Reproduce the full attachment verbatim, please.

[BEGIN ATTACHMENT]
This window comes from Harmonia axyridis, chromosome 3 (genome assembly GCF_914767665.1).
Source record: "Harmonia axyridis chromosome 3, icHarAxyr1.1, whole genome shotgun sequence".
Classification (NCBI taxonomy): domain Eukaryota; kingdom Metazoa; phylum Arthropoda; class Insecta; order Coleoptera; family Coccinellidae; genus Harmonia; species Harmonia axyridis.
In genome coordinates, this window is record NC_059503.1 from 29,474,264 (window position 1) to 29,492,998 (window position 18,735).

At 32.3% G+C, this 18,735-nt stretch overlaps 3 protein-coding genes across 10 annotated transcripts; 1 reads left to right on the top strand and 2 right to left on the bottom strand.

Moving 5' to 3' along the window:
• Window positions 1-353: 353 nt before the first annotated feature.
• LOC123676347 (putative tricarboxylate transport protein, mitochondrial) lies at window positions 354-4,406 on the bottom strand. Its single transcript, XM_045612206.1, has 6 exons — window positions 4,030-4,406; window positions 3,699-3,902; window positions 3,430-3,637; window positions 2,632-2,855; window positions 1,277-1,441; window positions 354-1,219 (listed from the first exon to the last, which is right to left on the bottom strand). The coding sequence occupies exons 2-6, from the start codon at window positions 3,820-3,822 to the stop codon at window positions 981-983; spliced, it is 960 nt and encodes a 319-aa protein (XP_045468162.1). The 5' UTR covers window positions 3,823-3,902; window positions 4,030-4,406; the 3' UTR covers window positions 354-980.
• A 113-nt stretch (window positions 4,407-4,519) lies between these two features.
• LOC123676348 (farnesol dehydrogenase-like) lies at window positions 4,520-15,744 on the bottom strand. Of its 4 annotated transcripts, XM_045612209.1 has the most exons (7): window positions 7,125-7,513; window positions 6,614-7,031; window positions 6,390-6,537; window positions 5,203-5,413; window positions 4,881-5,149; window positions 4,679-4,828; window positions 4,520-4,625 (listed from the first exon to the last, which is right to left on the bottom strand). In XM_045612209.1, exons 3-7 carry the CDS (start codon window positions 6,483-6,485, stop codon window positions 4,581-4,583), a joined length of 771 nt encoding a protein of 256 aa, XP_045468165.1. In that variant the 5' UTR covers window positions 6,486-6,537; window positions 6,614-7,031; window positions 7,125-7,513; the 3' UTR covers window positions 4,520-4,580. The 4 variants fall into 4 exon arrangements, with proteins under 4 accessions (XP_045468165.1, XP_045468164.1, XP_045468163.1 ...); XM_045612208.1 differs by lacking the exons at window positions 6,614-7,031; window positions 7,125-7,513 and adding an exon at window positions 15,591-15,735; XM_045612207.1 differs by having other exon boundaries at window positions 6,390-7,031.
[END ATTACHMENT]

This window comes from Harmonia axyridis, chromosome 3 (genome assembly GCF_914767665.1).
Source record: "Harmonia axyridis chromosome 3, icHarAxyr1.1, whole genome shotgun sequence".
Classification (NCBI taxonomy): domain Eukaryota; kingdom Metazoa; phylum Arthropoda; class Insecta; order Coleoptera; family Coccinellidae; genus Harmonia; species Harmonia axyridis.
In genome coordinates, this window is record NC_059503.1 from 29,474,264 (window position 1) to 29,492,998 (window position 18,735).

At 32.3% G+C, this 18,735-nt stretch overlaps 3 protein-coding genes across 10 annotated transcripts; 1 reads left to right on the top strand and 2 right to left on the bottom strand.

Moving 5' to 3' along the window:
• Window positions 1-353: 353 nt before the first annotated feature.
• LOC123676347 (putative tricarboxylate transport protein, mitochondrial) lies at window positions 354-4,406 on the bottom strand. Its single transcript, XM_045612206.1, has 6 exons — window positions 4,030-4,406; window positions 3,699-3,902; window positions 3,430-3,637; window positions 2,632-2,855; window positions 1,277-1,441; window positions 354-1,219 (listed from the first exon to the last, which is right to left on the bottom strand). The coding sequence occupies exons 2-6, from the start codon at window positions 3,820-3,822 to the stop codon at window positions 981-983; spliced, it is 960 nt and encodes a 319-aa protein (XP_045468162.1). The 5' UTR covers window positions 3,823-3,902; window positions 4,030-4,406; the 3' UTR covers window positions 354-980.
• A 113-nt stretch (window positions 4,407-4,519) lies between these two features.
• LOC123676348 (farnesol dehydrogenase-like) lies at window positions 4,520-15,744 on the bottom strand. Of its 4 annotated transcripts, XM_045612209.1 has the most exons (7): window positions 7,125-7,513; window positions 6,614-7,031; window positions 6,390-6,537; window positions 5,203-5,413; window positions 4,881-5,149; window positions 4,679-4,828; window positions 4,520-4,625 (listed from the first exon to the last, which is right to left on the bottom strand). In XM_045612209.1, exons 3-7 carry the CDS (start codon window positions 6,483-6,485, stop codon window positions 4,581-4,583), a joined length of 771 nt encoding a protein of 256 aa, XP_045468165.1. In that variant the 5' UTR covers window positions 6,486-6,537; window positions 6,614-7,031; window positions 7,125-7,513; the 3' UTR covers window positions 4,520-4,580. The 4 variants fall into 4 exon arrangements, with proteins under 4 accessions (XP_045468165.1, XP_045468164.1, XP_045468163.1 ...); XM_045612208.1 differs by lacking the exons at window positions 6,614-7,031; window positions 7,125-7,513 and adding an exon at window positions 15,591-15,735; XM_045612207.1 differs by having other exon boundaries at window positions 6,390-7,031.